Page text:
Here is a series of the freshly blooming Fragrant Water Lilies (Nymphaeaceae – Nymphaea odorata) taken at Shaw Nature Reserve this past summer. I converted these to look like oil paintings using Photoshop CS6.
This plant uses an interesting pollination strategy. Insects are attracted to the flower and land on the concave tip of the ovary which contains a small amount of liquid. If the insect has visited another lily flower previously, then the pollen it is carrying gets washed off in this fluid and pollinates the flower. Often, the insect pollinator (usually small, native bees) will not be able to escape this small pool before the flower closes for the night and will therefore drown. See Steyermark’s Flora of Missouri by George Yatskievych for more details on these interesting wetland plants.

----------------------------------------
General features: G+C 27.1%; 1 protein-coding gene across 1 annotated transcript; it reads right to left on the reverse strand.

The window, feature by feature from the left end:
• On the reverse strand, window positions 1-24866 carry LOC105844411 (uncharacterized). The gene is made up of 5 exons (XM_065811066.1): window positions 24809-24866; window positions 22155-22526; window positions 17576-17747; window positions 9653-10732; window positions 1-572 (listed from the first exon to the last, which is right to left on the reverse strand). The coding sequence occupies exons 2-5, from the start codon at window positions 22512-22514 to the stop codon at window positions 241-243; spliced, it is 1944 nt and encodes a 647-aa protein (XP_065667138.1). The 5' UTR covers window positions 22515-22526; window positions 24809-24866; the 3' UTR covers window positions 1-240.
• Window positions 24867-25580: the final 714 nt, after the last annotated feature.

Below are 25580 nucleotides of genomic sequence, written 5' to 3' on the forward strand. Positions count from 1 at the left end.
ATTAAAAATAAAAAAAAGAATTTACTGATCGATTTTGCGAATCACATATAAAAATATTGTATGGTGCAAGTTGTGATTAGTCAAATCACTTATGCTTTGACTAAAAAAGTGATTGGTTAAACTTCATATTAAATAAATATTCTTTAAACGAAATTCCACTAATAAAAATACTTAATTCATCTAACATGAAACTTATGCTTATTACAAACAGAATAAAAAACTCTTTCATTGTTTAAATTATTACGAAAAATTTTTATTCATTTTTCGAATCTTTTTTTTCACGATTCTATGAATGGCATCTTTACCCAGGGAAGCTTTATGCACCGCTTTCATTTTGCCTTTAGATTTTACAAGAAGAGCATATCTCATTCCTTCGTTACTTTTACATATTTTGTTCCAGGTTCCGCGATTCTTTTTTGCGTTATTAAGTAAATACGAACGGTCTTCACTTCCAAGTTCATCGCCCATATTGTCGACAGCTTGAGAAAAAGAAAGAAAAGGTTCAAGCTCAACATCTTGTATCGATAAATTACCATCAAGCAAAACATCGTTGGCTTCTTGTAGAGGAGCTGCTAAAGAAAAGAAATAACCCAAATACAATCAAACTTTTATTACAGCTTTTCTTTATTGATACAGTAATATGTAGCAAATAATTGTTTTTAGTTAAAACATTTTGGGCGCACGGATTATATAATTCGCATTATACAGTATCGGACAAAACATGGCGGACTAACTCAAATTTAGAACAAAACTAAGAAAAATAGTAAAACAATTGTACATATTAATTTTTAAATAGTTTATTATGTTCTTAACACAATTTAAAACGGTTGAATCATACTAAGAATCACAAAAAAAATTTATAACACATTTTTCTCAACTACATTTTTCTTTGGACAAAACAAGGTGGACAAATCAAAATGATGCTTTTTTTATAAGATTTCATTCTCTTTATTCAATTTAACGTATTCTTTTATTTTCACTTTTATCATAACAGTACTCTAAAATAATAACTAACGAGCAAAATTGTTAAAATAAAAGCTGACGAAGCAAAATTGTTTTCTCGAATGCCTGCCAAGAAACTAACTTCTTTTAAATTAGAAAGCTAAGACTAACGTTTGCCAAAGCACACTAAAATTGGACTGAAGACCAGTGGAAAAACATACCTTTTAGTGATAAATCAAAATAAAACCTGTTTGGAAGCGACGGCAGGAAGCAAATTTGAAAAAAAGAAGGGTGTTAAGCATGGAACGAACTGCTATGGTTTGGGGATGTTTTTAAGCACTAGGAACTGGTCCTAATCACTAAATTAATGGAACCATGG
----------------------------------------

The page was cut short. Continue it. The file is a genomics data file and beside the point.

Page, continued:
Thanks for visiting…
Another common visitor to native wildflower gardens are metallic sweat bees (Halictidae: Agapostemon sp.) such as the one posted here. Most species are quite small and are usually very active. It is best to try and photograph these guys (like most insects) at first light on a relatively cool morning.